MYSTIC — Eva Jane Peck stood before a small, square card table on Steamboat Wharf in downtown Mystic on a recent sunny Saturday morning, selling copies of a publication with a dazzling name.
The Root of Twinkle, which began as a local fanzine back in the 1990s, has returned with a blaze during these days of quarantining, COVID-19 and changed circumstances, and has quickly become the talk of the town.
Fifty-four pages long, with images of a dozen national (Dr. Anthony Fauci, Breonna Taylor, Little Richard, John Lewis) and local (Dan Curland, owner of the iconic Mystic Disc) luminaries on the front cover, and one of George Floyd on the back, Volume IV, Issue I of The Root of Twinkle is now on sale for $6 a copy. Just as it was 25 years ago, the zine is printed on paper, contains advertisements from area businesses and is available at local businesses in a limited edition.
"I may be old-fashioned, but I continue to enjoy reading printed newspapers and magazines," said Peck, who has the distinction of being Root's "editor-for-life." "It is refreshing to create photocopies and hold tangible reading material in a time when we are not allowed to get too physically close to each other. There's just something about holding paper ... it's intimate."
Root is still a fanzine "in terms of the independent, low-cost publication and intentionally scrappy layout," she said, "but the subject matter has become a bit more rich and well-rounded in this new edition ... a benefit of aging, no doubt ... while still maintaining an interest in music."
"As writers, our job is to inform, educate and entertain," she said.
The new issue, said Peck, who was standing just yards away from Mystic Disc, includes some nostalgia, along with "stories of racial unrest, input from members of Gen Z on the Black Lives Matter movement in New London County, musings on the pandemic and how it has affected our daily lives, and reflections on the rise — and fall in some cases — of local music and businesses, including the now-defunct Bee Bee Dairy."
The good news, said Peck, is that the new Root of Twinkle still resonates with many of the people who have read it.
Most of the articles in the new issue are written by people who grew up in the Mystic area, and some are very much involved in the town, Peck explained between a pause in a conversation with a former neighbor, Chris Holdridge who stopped by Peck's table for a visit.
"This is the only part of Mystic that's still us," said Holdridge, 49, a Mystic native who now lives in Groton.
Peck said other contributors to the new issue "have moved across the country to build their lives, but look back with us to share their memories."
Peck, who grew up in Mystic and attended the Williams School before heading to New York City to attend Barnard College, said she and her best friend and former classmate, Vanessa Gazari, started the fanzine — a portmanteau of the words "fan" and "magazine" that denotes a homemade non-professional publication — to write about the "independent music and culture in the area."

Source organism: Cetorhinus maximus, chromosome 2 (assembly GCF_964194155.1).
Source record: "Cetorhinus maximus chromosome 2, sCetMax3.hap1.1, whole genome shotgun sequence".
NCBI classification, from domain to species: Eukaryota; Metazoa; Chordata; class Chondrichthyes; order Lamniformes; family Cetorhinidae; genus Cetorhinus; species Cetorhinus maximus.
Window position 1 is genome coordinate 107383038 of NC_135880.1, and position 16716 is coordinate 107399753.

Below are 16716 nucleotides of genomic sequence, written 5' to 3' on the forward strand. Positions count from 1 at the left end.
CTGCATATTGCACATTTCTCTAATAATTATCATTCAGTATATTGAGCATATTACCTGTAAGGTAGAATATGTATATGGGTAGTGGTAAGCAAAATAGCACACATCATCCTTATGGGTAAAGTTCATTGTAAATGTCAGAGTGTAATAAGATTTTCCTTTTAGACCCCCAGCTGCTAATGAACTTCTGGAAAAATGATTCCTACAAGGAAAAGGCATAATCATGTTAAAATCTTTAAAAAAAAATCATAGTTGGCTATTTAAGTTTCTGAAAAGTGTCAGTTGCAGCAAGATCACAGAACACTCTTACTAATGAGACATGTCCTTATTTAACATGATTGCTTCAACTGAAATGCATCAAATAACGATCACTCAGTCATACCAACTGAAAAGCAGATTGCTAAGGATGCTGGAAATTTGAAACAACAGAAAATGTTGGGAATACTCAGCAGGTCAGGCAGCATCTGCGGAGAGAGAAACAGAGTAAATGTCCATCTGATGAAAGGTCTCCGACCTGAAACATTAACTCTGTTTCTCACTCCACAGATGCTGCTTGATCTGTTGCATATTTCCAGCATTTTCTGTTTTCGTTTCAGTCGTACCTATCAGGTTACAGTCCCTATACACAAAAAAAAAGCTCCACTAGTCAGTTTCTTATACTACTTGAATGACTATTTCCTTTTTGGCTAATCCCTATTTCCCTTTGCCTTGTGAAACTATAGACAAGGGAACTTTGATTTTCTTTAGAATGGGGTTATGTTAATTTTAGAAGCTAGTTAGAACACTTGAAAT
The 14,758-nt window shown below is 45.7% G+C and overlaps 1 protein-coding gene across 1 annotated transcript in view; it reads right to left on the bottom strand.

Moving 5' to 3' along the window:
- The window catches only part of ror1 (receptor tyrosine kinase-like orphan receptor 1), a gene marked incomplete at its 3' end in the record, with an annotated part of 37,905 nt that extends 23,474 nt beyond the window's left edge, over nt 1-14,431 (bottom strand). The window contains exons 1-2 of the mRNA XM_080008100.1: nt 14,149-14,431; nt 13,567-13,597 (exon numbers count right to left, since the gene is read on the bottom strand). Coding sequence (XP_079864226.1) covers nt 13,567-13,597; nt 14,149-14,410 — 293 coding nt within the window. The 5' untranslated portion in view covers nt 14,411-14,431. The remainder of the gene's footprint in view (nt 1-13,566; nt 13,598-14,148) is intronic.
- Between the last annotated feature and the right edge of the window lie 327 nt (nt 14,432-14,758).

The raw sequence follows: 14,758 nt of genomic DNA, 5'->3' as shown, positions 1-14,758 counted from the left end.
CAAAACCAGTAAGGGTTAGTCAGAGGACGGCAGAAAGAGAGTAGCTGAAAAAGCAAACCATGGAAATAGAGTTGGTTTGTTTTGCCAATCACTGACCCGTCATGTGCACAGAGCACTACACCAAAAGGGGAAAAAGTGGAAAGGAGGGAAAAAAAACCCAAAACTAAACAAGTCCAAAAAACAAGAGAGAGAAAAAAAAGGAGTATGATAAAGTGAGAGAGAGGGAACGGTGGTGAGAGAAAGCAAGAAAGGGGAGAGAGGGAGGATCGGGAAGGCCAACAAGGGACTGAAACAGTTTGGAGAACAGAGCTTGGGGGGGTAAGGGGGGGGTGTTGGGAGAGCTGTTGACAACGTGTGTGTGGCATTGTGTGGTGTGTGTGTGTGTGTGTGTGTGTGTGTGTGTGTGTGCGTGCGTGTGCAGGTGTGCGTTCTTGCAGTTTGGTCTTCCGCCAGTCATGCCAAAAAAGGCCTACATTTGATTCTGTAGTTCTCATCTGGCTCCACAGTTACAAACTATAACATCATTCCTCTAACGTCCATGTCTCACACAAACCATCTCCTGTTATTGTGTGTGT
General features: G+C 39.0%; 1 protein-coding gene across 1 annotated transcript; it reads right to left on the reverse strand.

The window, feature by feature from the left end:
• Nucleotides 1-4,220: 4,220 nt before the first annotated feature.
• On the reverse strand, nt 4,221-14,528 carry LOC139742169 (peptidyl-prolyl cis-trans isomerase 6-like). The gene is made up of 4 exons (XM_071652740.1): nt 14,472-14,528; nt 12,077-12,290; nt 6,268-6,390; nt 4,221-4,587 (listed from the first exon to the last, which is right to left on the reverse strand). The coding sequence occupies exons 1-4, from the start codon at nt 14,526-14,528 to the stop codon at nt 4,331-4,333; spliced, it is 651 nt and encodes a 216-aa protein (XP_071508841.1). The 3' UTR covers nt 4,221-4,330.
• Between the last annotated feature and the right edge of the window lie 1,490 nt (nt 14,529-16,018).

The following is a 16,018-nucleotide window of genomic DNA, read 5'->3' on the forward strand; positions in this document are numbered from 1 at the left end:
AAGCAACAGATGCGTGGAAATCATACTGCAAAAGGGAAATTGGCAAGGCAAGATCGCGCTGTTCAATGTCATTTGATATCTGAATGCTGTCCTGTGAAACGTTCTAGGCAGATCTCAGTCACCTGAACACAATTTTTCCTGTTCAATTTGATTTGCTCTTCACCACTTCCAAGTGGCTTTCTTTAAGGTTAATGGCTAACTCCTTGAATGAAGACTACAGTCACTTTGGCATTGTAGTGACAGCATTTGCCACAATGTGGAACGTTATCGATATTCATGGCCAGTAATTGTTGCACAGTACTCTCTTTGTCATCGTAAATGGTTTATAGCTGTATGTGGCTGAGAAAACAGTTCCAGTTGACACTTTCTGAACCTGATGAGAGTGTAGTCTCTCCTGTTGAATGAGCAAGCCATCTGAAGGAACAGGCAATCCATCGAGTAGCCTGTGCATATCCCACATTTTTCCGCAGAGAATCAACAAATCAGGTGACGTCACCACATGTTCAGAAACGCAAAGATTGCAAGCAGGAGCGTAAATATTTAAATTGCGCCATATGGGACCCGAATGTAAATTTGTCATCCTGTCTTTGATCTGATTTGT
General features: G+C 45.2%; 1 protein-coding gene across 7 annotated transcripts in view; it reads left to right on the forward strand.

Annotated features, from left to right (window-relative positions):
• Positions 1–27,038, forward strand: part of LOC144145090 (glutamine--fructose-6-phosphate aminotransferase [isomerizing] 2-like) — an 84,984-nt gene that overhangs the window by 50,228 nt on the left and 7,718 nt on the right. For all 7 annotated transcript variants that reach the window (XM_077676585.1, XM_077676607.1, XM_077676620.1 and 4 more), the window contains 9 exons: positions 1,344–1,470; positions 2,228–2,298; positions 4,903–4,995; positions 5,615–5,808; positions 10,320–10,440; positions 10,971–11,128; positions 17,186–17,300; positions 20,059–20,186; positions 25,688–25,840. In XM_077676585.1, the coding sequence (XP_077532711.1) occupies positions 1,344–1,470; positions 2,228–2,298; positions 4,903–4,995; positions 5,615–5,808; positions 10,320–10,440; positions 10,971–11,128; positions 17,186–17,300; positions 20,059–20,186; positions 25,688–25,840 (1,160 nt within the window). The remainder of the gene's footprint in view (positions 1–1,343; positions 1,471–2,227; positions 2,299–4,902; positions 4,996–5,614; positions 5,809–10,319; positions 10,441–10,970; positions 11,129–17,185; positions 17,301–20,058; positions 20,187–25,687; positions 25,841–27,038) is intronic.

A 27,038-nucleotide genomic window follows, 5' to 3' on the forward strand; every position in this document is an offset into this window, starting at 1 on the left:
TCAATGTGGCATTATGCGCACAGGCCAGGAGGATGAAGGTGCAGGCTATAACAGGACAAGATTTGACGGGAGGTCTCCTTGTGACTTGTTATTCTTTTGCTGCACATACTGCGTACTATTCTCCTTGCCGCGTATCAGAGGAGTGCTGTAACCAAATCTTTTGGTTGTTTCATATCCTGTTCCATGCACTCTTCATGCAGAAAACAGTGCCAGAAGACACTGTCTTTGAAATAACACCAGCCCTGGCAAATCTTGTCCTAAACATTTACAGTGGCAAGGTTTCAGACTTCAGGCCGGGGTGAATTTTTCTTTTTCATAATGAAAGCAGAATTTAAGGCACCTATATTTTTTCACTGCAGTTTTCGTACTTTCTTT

"It captured some magic from that time," said Peck, who interviewed bands from the Mystic music scene, including 17 Relics, and reviewed shows from the Mystic New Music Festival.
Peck said the two friends, who also worked on the the Williams School newspaper, "Iskra," were inspired by "Riot Grrrl-era fanzines of the day," and were enthralled with the "cut-and-paste layout design" and the idea of "gluing on re-contextualized humorous and pointed phrases in the margins" of the publication.
Peck and Gazari put out five issues of The Root of Twinkle between 1991 and 1995, but the publication went silent for the next 25 years.
Then came the pandemic.
Peck, who lives in Brooklyn, returned to Mystic earlier this year with her teenaged daughter, Willa, and moved in with her mother, Sara Schuster Peck, to wait out the lockdown.
The "serendipitous occasion," she said, allowed her to reconnect with old friends from town.
One of those friends is Michelle Gemma, owner of the Mystic Army Navy Store in downtown Mystic, who serves as production editor for the latest issue. Peck and Gemma pasted the current issue together on top of Gemma's kitchen table.
"Michelle is connected to people of all ages," said Peck. "A lot of people with a lot of different perspectives."
"Eva and I reconnected over Crystal Caldwell," added Gemma who said she was outraged when she learned of the incident involving Caldwell, the Black hotel worker who was was attacked by a white couple at a Mystic hotel earlier this year.
"We galvanized over Crystal," said Gemma. "I knew I needed to take action, so I attended the rallies and organized a gift-card collection for Crystal."
"We all know these are divisive, tough times," added Gemma, the author of one of the Bee Bee Dairy pieces in the new edition of The Root of Twinkle, "but I also know we needed to do something to help transcend and mark these times."
The new fanzine also includes a Mystic-centric crossword puzzle; stories by Rich Freitas, a former member of 17 Relics; reflections on the Black Lives Matter movement and some vintage menus from Bee Bee Dairy.
"We need more things like Root in the country these days," Gemma said.
"We hope that this project will lend some warmth and happiness to people who need it," added Peck, "for those from the Mystic area and beyond."